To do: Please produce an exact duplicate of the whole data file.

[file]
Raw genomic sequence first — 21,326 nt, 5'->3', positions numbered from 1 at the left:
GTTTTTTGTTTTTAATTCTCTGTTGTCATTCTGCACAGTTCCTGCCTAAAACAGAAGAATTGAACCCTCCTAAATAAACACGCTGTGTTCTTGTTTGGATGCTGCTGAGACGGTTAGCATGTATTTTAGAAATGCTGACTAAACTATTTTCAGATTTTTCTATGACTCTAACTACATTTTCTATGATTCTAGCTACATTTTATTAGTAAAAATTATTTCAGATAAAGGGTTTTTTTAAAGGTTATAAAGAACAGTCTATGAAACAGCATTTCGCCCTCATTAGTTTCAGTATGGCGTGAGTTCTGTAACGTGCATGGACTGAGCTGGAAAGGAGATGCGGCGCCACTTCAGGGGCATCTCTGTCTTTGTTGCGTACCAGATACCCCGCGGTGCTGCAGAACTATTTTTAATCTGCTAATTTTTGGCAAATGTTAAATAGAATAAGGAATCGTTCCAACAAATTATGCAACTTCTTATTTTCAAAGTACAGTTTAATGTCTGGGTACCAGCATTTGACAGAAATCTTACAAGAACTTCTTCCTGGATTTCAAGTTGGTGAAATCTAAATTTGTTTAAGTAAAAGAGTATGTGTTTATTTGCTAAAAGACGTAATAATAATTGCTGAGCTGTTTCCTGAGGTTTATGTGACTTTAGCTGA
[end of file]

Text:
Raw genomic sequence first — 21,326 nt, 5'->3', positions numbered from 1 at the left:
GTTTTTTGTTTTTAATTCTCTGTTGTCATTCTGCACAGTTCCTGCCTAAAACAGAAGAATTGAACCCTCCTAAATAAACACGCTGTGTTCTTGTTTGGATGCTGCTGAGACGGTTAGCATGTATTTTAGAAATGCTGACTAAACTATTTTCAGATTTTTCTATGACTCTAACTACATTTTCTATGATTCTAGCTACATTTTATTAGTAAAAATTATTTCAGATAAAGGGTTTTTTTAAAGGTTATAAAGAACAGTCTATGAAACAGCATTTCGCCCTCATTAGTTTCAGTATGGCGTGAGTTCTGTAACGTGCATGGACTGAGCTGGAAAGGAGATGCGGCGCCACTTCAGGGGCATCTCTGTCTTTGTTGCGTACCAGATACCCCGCGGTGCTGCAGAACTATTTTTAATCTGCTAATTTTTGGCAAATGTTAAATAGAATAAGGAATCGTTCCAACAAATTATGCAACTTCTTATTTTCAAAGTACAGTTTAATGTCTGGGTACCAGCATTTGACAGAAATCTTACAAGAACTTCTTCCTGGATTTCAAGTTGGTGAAATCTAAATTTGTTTAAGTAAAAGAGTATGTGTTTATTTGCTAAAAGACGTAATAATAATTGCTGAGCTGTTTCCTGAGGTTTATGTGACTTTAGCTGA